How many times have you argued a motion and wished you’d been better prepared…or hurried through a draft and discovered mistakes after you turned it in? In the field of law, frequent embarrassment and repeated failure are not the building blocks of success.
“We’ve all learned the hard way,” admits division director Dan Clark. “As a mentor, I find myself telling students all the time that they can ‘never be too prepared’ in learning the facts and the law. If you prepare well, you’ll be ready for anything that happens in the court room.”
LSIC intern Sarah McCreary is listening attentively.
A rising junior majoring in history/art history at McGill University, Sarah is home for the summer getting her first glimpse into the world of nonprofit legal services here at LSIC’s student intern program. She’s a quick study though; it hasn’t take her long to appreciate that it can take weeks, sometimes months, to prepare for the first day of a trial.
This month Sarah has been assisting our Criminal Division on an appeal to D.C. Superior Court that argues the right to a new trial based on ineffective assistance of counsel. To help build their argument, legal fellow Mike Michel directed Sarah to Westlaw, an online proprietary database used by legal professionals. Sarah spent several weeks researching past cases, case law, and other litigation resources to help prove the efficacy of the cases cited in the motion. She also studied how the Supreme Court and other judicial bodies treated similar cases in the past.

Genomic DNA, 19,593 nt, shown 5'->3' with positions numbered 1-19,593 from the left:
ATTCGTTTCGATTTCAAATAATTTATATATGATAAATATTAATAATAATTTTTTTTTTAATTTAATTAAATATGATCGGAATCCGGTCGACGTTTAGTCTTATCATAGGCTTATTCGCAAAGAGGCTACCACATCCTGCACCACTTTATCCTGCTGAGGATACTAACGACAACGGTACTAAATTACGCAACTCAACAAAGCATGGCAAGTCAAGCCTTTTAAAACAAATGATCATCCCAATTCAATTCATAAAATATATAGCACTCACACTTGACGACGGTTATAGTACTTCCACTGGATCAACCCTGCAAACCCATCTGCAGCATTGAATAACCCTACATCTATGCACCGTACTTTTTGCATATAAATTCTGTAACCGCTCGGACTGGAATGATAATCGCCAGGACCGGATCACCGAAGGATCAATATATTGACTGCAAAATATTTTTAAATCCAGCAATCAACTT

“I was glad to contribute some notes to the drafting of the motion,” she said. “It’s been interesting work—not only researching the case law, itself, but seeing it in context with historical case outcomes.”
Another aspect of the appeal involves substantiating phone records dating back more than a decade. Locating the records has been challenging because most carriers, Sarah learned, erase outdated records after a couple of years. Fortunately, her perseverance has paid off. Last week Sarah found the outstanding records she needs, and she’s waiting to receive them in the mail.
“Let’s just hope the phone company doesn’t send all 16 years’ worth of records,” she chuckled. “Now that would really test my patience.”
Sarah admits that she may have stumbled down a rabbit hole, but if she can help find a particular call to corroborate our client’s story, her time will be well spent.
There will be no cutting corners for this intern. She’s learning the fight.